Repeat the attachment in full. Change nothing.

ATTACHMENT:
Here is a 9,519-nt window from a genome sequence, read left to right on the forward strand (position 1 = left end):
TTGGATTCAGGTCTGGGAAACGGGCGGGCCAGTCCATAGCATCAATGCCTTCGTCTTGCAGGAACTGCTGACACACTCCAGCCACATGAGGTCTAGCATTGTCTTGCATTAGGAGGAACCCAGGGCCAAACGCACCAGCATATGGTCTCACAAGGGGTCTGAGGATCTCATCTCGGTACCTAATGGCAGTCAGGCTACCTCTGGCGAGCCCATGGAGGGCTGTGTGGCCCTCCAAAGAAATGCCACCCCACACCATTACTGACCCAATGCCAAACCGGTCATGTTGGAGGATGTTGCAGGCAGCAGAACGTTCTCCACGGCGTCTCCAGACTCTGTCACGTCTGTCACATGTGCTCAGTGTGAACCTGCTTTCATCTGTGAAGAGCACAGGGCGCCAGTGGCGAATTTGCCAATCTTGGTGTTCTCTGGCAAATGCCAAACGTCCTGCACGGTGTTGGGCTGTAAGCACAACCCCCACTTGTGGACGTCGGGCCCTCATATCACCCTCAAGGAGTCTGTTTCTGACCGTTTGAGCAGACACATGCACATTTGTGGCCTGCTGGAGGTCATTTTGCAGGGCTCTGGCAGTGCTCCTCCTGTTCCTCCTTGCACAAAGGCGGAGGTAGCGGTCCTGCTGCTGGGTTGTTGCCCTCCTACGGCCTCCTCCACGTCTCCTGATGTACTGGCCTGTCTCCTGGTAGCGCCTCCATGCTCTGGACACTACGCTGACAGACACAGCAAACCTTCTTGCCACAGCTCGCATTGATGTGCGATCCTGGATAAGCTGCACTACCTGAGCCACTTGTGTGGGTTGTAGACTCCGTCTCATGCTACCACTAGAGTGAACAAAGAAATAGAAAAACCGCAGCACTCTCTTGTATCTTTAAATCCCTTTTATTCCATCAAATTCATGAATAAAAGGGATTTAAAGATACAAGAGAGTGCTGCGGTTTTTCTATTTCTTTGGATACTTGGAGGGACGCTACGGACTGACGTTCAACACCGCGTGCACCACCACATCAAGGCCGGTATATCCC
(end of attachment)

Here is a 9,519-nt window from a genome sequence, read left to right on the forward strand (position 1 = left end):
TTGGATTCAGGTCTGGGAAACGGGCGGGCCAGTCCATAGCATCAATGCCTTCGTCTTGCAGGAACTGCTGACACACTCCAGCCACATGAGGTCTAGCATTGTCTTGCATTAGGAGGAACCCAGGGCCAAACGCACCAGCATATGGTCTCACAAGGGGTCTGAGGATCTCATCTCGGTACCTAATGGCAGTCAGGCTACCTCTGGCGAGCCCATGGAGGGCTGTGTGGCCCTCCAAAGAAATGCCACCCCACACCATTACTGACCCAATGCCAAACCGGTCATGTTGGAGGATGTTGCAGGCAGCAGAACGTTCTCCACGGCGTCTCCAGACTCTGTCACGTCTGTCACATGTGCTCAGTGTGAACCTGCTTTCATCTGTGAAGAGCACAGGGCGCCAGTGGCGAATTTGCCAATCTTGGTGTTCTCTGGCAAATGCCAAACGTCCTGCACGGTGTTGGGCTGTAAGCACAACCCCCACTTGTGGACGTCGGGCCCTCATATCACCCTCAAGGAGTCTGTTTCTGACCGTTTGAGCAGACACATGCACATTTGTGGCCTGCTGGAGGTCATTTTGCAGGGCTCTGGCAGTGCTCCTCCTGTTCCTCCTTGCACAAAGGCGGAGGTAGCGGTCCTGCTGCTGGGTTGTTGCCCTCCTACGGCCTCCTCCACGTCTCCTGATGTACTGGCCTGTCTCCTGGTAGCGCCTCCATGCTCTGGACACTACGCTGACAGACACAGCAAACCTTCTTGCCACAGCTCGCATTGATGTGCGATCCTGGATAAGCTGCACTACCTGAGCCACTTGTGTGGGTTGTAGACTCCGTCTCATGCTACCACTAGAGTGAACAAAGAAATAGAAAAACCGCAGCACTCTCTTGTATCTTTAAATCCCTTTTATTCCATCAAATTCATGAATAAAAGGGATTTAAAGATACAAGAGAGTGCTGCGGTTTTTCTATTTCTTTGGATACTTGGAGGGACGCTACGGACTGACGTTCAACACCGCGTGCACCACCACATCAAGGCCGGTATATCCC